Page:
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Shun vs. Wusthof: Kitchen Knives Compared (With Pictures)

Investing in a set of high-quality kitchen knives is an easy decision. You’ll use them every day, they’ll out-perform any discount set, and they’ll last forever. The difficult decision is choosing which brand of high-quality kitchen knives to buy.

Shun (pronounced Shoon) and Wusthof are two of the best kitchen knife brands on the market, but they have several differences that are important to know before you buy. 

If you’re seriously considering either of these two brands, you’ve come to the right place.

In this article, you’ll get an in-depth comparison of Shun vs. Wusthof kitchen knives and learn how they stack up in terms of

  • Design
  • Materials
  • Sharpness
  • Warranties
  • And much more.

By the end, you’ll have a complete understanding of their differences, similarities, pros, and cons.

If you’re looking to quickly compare the price of Shun and Wusthof knives, both are available on Amazon at these links: Shun knives, Wusthof knives.

Use the links below to navigate this article:

Shun vs. Wusthof: Quick Summary

If you only have a minute and are looking for a quick comparison of Shun vs. Wusthof, here’s what you need to know.

Shun makes Japanese style kitchen knives that have incredibly sharp edges that are cut at 16-degree angles on each side. Wusthof makes German, or western, style knives that are cut theirs at a lower, 14-degree angle, making them even sharper then Shun’s.

Shun blades are thinner, lighter, and made of harder steel than Wusthof blades. Due to the harder composition of their steel, Shun edges are more likely to chip than Wusthof’s edges. Wusthof edges are more durable and will retain their edge for longer periods.

Shun has 11 knife lines, each with unique Japanese designs for superior performance and an elegant look. Wusthof has 5 unique knife lines, which are also beautifully designed, but theirs have a traditional western look.

The bottom line—Shun and Wusthof are two of the top knife makers in the world, and they’ve both been in business for over a century.

Their knives are pricey (check current prices for Wusthof and Shun on Amazon), but worth the investment since you’ll use them every day and they’ll last forever.

The most noticeable differences between Shun and Wusthof are how they look and how they feel in your hand. Since the styles are so different, people usually have a strong preference for one or the other.

Shun vs. Wusthof Kitchen Knives at a Glance

(Swipe left and right to view the full chart)

Shun Kitchen KnivesWusthof Kitchen Knives
Where They Are MadeSeki City, JapanSolingen, Germany (City of Blades)
DesignJapanese styleGerman or western style
Number of Product Lines116 forged, 1 stamped
Blade MaterialHighly refined “super” steels (VG10, VG-MAX, SG2, and High-carbon “Blue”)High Carbon, Stainless Steel
Handle MaterialPakkaWood, tagayasan, Micarta, thermoplastic elastomer, or polypropylenePolyoxymethylene, Polypropylene, Richlite, and “Grenadill” African Blackwood
Edge Angle16-Degree Angle Per Side14-Degree Angle Per Side
Blade HardnessRockwell Hardness of 61Rockwell Hardness of 58
CleaningHand Wash OnlyHand Wash Only
WarrantyLimited Lifetime WarrantyLifetime Limited Warranty
PriceCheck Current Price on AmazonCheck Current Price on Amazon

Quick Overview of Shun Knives

Shun is part of the KAI Group, a Japanese company that has been making kitchen knives and other cutlery products in Seki City, Japan, since 1908. Shun has several knife collections.

Shun Kitchen Knives Review
Shun Classic Chefs Knife

Each Shun knife is carefully handcrafted through a 100-step process by highly skilled craftsmen. Their intense focus on quality and craftsmanship goes back centuries, and they carry the legacy and traditions of ancient Japanese swordsmiths.

The two things that make Shun stand out are their blade materials and their unique designs.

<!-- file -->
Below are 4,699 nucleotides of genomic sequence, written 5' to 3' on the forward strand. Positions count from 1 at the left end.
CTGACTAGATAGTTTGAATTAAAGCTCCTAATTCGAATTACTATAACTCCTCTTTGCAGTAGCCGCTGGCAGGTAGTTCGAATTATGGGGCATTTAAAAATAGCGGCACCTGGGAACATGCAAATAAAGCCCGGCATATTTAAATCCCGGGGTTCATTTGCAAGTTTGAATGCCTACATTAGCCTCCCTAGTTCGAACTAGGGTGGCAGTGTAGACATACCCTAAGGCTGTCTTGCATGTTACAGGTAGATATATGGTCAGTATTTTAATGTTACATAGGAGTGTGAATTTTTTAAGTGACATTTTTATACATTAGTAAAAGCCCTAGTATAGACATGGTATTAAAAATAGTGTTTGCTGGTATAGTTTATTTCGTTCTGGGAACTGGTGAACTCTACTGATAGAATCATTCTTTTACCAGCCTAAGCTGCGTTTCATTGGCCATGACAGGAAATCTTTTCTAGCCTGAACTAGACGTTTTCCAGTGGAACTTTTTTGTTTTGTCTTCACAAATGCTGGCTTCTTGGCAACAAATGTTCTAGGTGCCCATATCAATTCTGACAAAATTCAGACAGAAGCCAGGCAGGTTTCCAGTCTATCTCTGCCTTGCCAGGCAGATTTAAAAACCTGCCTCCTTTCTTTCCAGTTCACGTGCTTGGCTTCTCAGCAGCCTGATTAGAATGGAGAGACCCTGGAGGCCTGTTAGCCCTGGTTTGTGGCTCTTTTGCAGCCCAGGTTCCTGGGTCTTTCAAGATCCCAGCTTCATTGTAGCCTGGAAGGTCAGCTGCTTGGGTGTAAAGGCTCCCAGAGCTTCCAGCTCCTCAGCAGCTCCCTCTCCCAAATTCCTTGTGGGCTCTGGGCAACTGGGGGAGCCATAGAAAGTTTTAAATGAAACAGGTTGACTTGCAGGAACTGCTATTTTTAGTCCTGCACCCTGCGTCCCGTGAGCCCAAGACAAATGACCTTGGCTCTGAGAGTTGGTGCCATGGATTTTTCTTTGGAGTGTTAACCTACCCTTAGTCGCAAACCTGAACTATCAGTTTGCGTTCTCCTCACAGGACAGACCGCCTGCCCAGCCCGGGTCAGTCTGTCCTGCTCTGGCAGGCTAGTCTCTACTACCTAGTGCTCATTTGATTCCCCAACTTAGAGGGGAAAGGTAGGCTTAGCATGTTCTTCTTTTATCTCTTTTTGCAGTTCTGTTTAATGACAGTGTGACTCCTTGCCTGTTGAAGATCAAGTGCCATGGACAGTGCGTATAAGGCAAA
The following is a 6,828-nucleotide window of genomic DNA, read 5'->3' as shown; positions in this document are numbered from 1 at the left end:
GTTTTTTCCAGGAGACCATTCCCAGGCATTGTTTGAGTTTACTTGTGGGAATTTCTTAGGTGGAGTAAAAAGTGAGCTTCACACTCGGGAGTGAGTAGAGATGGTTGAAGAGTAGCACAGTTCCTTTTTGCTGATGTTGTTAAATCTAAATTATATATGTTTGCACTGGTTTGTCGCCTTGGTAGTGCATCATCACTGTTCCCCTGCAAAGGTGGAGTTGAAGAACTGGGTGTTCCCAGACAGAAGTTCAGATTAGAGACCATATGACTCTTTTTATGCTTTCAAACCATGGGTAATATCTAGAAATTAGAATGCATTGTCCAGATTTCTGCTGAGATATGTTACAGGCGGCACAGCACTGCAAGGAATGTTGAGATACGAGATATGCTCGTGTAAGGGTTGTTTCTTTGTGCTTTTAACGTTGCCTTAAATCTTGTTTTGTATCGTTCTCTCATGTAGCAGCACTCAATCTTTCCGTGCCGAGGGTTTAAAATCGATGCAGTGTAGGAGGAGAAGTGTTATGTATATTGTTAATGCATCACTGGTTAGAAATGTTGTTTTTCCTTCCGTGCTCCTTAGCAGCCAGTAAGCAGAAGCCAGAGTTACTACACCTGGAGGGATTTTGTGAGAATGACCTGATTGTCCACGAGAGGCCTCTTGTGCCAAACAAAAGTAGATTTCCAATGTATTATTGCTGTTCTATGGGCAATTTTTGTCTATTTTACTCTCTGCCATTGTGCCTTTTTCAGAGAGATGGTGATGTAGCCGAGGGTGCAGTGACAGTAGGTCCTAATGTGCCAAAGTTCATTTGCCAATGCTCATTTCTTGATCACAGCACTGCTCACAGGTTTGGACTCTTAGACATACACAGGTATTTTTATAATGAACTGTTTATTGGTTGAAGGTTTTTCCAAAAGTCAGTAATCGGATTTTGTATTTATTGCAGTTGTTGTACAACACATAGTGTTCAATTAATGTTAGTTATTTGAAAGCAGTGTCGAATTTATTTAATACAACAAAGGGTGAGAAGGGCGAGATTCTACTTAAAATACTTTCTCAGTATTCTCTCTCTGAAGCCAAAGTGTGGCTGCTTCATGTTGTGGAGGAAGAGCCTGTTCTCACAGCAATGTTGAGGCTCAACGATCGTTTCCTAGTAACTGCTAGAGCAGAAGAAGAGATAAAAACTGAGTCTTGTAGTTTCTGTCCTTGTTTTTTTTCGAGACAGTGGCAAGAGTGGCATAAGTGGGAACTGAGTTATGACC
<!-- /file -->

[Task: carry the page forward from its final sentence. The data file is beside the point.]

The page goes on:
Blade Material

Shun makes their blades out of “super steels” called VG10, VG-MAX, SG2, and High-carbon “Blue.” These materials are highly refined, have superior edge retention, and are resistant to chipping and corrosion.


The design of Shun knives speaks for itself. They are unique with sharp angles and beautiful finishes.

Several of their blades feature Damascus design formed by layering several different types of metals and alloys together.

Their handles are made from either hardwood blends or synthetic materials which come in several unique designs.

For a deeper dive, check out my in-depth review of Shun knives.

Quick Overview of Wusthof Knives

Wusthof has been making knives in Solingen, Germany since 1814.

They make one line of stamped knives, Gourmet, that’s laser cut out of a large sheet of steel. They also make six lines of forged knives that go through a 40-step process in which they are heat-molded from a single piece of high-carbon stainless steel.

Wusthof knives
Wusthof knives

In this article, we are focusing on Wusthof forged knife lines because they are higher-quality and more comparable to Shun knives.

If you are interested in learning more about the differences between forged and stamped knives, check out our article comparing  Wusthof’s top forged line vs. its stamped line.

Wusthof knives are unique because of the high-quality materials, designs, and manufacturing processes—all of which they’ve perfected over 200 plus years.


All Wusthof blades are made from high-carbon rust-resistant steel with alloys and elements added to improve hardness, durability, and resist corrosion.

Wusthof Classic Kitchen Knives

The material of their handles differs by product line, but most are made from a synthetic material called Polyoxymethylene, which has a tight molecular structure and is resistant to fading.


Wusthof knives are designed for performance, comfort, and safety.

Most of their product lines feature a full bolster that adds balance and prevents your hand from slipping onto the blade.

Wusthof Classic versus Wusthof Ikon kitchen knives
Wusthof Classic versus Wusthof Ikon kitchen knives

They feature a full tang, which also adds balance and sturdiness. Each product line has a unique handle ergonomically designed to be comfortable in your hand.


Wusthof forged knives are made through a 40-step process. This process includes the use of a new technology they call Precision Edge Technology (PEtec), which gives their knives superior sharpness and the best edge retention in the industry.

Anatomy of a Wusthof forged kitchen knife

Japanese Knives vs. German Knives

Japanese knives, like Shun, and German knives, like Wusthof, have several fundamental differences.